As firefighters were still putting out hot spots at the Star Pin building in Shelton Monday afternoon, a new concern began to rise over asbestos that was carried off in the smoke.
“[The smoke] deposited that contaminated material onto properties south of here for about a mile to a mile and a half,” said Jeff Chandler, a supervisor of Connecticut’s Department of Energy and Environmental Protection emergency response unit.
“We parked over there really far and there were ashes falling down,” said Troy Rogers.
DEEP has a contractor to collect the material and residents should not touch it.
“We are actively picking up those materials,” said Chandler. “If anybody observed those materials in their neighborhood, then they need to contact the emergency management here in the town of Shelton.”
Officials say 155 firefighters from seven engine companies were on scene Saturday. Nearly six million gallons of water were used to put the flames out. As of Monday, they’re beginning to conserve how they treat hotspots so the water use won’t impact business and residential customers.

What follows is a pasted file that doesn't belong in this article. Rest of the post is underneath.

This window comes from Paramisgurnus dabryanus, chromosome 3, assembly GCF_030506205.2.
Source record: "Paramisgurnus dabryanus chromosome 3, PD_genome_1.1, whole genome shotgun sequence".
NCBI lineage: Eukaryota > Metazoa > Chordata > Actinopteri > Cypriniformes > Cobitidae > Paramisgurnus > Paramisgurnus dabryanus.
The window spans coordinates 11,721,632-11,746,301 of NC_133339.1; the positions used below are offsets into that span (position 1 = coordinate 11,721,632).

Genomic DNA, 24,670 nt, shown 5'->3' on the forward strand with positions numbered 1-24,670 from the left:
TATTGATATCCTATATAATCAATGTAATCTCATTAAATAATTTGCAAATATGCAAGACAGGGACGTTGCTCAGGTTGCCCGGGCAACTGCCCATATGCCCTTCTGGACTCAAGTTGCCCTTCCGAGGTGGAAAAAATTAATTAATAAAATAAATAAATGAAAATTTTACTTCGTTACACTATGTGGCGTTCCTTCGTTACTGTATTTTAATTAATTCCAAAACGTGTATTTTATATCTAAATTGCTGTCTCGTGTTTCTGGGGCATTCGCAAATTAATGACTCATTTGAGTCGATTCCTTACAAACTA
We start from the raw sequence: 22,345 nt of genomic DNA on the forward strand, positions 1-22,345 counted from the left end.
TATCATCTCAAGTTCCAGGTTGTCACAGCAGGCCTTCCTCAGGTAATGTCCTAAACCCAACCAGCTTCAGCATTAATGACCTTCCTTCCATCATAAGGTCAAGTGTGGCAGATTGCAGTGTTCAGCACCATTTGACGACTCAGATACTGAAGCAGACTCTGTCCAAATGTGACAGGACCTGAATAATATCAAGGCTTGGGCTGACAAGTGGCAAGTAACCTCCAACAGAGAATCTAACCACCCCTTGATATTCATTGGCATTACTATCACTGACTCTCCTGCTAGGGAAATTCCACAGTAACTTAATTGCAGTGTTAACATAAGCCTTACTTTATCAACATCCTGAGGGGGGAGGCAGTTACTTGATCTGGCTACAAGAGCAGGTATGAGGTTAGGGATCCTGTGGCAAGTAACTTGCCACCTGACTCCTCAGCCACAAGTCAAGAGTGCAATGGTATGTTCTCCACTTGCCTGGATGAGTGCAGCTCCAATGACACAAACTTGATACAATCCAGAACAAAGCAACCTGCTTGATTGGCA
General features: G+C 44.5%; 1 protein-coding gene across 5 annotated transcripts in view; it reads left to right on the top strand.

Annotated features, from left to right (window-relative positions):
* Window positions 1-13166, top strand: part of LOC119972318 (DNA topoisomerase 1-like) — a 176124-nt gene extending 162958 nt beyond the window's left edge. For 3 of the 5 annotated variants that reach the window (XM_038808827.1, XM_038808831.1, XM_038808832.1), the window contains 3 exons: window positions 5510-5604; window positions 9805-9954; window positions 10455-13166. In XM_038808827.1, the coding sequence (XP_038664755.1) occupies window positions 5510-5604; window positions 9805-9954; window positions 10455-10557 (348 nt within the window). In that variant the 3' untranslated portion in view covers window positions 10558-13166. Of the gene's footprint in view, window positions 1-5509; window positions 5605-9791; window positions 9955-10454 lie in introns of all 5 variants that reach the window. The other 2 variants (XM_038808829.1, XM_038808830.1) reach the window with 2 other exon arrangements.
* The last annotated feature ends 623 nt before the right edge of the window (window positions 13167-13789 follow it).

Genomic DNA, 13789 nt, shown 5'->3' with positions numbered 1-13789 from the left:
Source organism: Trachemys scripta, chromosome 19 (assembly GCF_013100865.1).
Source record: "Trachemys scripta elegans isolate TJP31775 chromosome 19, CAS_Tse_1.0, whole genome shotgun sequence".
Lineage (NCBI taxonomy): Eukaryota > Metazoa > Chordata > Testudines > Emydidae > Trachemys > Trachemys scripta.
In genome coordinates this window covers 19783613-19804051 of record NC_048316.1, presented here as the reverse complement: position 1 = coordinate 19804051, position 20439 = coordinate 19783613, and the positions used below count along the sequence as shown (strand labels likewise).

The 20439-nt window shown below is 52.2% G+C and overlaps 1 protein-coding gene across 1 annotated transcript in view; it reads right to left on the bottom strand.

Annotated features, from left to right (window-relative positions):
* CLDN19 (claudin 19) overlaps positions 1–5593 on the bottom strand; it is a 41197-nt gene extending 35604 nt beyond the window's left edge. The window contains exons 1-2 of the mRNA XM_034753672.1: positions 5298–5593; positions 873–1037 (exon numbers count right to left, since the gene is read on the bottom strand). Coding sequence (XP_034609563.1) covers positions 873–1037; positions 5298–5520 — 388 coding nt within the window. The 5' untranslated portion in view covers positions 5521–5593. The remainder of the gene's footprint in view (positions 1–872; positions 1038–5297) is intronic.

The factory was built in 1866 and was used to make pins and bobby pins until 1977. The city recently acquired it and was about to have it renovated.
“We went out to bid for a contractor who has expertise in buildings of this nature,” said Shelton Mayor Mark Lauretti. “We selected one and we were about to sign contracts when the fire occurred.”
Lauretti says it’s important to preserve the history of buildings like this one.
“I think it’s a bittersweet moment that we’re losing that but on the flip side, from an economic standpoint, I think we’re going to be in a pretty good place,” said Lauretti.
Residents say it’s sad to see the historic building go.
“I feel bad because it’s a beautiful building even though it was old,” said Shane Rogers of Shelton.